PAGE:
There’s more than a week of games left in the Cactus and Grapefruit leagues, but that’s not stopping the A’s and the Mariners from kicking off the regular season tomorrow. Yup, early, early tomorrow morning — at least on U.S. time — Seattle and Oakland will play a game that counts in the standings and the stat leaderboards. And a second one on Thursday. They’re in Tokyo, of course.
Personally, I don’t mind that the season is starting in Tokyo. A ballpark is a ballpark and even if it’s not in this country, it’s still baseballs thrown in real anger. I do take issue, however, with it starting while there are still tons of meaningless spring training games to be played. It’s just … disorienting.
Opening Day should mark the unequivocal beginning of something. A loud shout that baseball is here and all is, once again, right with the world. It shouldn’t feel like a soft opening at some new restaurant. And that’s kind of how I feel about the A’-s Mariners series.
Yes, I’ll pay attention. And I’ll even write up a couple of And That Happeneds for the games seeing as though they actually count. But don’t expect me to gt all Opening Day-y about it, because it doesn’t feel quite right.
Major League Baseball announced that the starting time of Game 2 of the World Series between the Cubs and Indians at Progressive Field on Wednesday night has been moved up to 7:08 PM EDT due to a forecast that calls for heavy rain late in the night, ESPN’s Jayson Stark reports.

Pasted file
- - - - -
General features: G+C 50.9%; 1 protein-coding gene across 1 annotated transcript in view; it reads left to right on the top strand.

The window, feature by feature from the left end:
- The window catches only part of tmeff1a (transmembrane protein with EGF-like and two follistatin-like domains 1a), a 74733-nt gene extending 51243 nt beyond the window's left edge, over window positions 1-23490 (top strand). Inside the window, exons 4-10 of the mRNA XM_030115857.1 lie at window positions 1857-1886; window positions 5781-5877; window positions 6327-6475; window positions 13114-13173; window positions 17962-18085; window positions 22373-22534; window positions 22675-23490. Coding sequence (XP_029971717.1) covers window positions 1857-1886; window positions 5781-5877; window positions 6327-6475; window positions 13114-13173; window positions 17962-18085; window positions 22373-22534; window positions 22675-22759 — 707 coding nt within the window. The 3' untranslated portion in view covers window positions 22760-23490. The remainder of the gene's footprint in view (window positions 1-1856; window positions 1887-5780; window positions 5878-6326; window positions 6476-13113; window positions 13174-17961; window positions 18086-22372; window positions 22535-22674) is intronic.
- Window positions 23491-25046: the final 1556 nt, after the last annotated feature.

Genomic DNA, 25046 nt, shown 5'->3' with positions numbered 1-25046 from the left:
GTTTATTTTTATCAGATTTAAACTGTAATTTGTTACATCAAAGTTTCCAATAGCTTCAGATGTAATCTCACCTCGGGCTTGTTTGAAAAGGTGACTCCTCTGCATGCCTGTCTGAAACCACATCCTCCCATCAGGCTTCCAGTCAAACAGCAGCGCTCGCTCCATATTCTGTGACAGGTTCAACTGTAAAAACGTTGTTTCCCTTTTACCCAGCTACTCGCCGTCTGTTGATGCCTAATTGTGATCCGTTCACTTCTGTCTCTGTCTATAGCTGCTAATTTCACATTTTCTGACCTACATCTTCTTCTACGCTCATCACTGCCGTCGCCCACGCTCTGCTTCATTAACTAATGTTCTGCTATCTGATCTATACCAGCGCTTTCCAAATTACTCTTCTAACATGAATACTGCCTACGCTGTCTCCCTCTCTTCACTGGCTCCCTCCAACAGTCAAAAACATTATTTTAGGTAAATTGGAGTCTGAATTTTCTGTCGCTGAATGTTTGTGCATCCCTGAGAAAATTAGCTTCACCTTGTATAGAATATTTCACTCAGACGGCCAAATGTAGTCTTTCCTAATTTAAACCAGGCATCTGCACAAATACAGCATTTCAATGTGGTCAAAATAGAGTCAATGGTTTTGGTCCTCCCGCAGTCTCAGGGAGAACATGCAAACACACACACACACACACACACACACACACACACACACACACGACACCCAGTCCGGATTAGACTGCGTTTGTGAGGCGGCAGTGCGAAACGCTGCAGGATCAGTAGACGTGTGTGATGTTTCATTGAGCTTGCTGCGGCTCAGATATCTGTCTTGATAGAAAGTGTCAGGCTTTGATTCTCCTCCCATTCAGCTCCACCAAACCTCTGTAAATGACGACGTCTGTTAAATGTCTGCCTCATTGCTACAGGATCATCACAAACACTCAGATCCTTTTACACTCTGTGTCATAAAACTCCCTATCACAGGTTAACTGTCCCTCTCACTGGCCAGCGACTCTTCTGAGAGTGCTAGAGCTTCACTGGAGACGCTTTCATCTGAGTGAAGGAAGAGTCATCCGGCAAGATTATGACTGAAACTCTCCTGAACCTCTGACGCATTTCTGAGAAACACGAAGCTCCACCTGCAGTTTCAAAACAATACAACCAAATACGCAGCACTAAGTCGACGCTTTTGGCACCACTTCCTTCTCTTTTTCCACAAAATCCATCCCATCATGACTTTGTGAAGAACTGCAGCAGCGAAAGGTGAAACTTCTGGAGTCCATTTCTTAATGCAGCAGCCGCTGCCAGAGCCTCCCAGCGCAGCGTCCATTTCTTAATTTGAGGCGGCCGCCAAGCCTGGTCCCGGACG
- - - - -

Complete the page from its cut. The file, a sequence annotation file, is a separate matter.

Jake Arrieta will start for the Cubs against the Indians’ Trevor Bauer, assuming his finger injury doesn’t prevent him from doing so.
While an 8 PM start puts the game in a better TV slot, most of the playoff games have been ending around midnight or later. That makes it difficult for kids on the East coast to watch and enjoy the entirety of the games. As we know, baseball has a looming problem in that its viewing audience is getting steadily older. Having playoff games start at 7 PM consistently — or even 6 PM, for that matter — might be good for the future of the game.
The last time the Cubs were in the World Series was 1945, two years before Jackie Robinson broke the color barrier in baseball. As such, until Tuesday night, the Cubs never had a black player play for them in the World Series.
Dexter Fowler changed that, leading off the ballgame at Progressive Field against the Indians. Fowler was made aware of this fact three days ago by Rany Jazayerli of The Ringer:
Fowler, in that at-bat, went ahead in the count 2-1 but ended up striking out looking on a Corey Kluber sinker.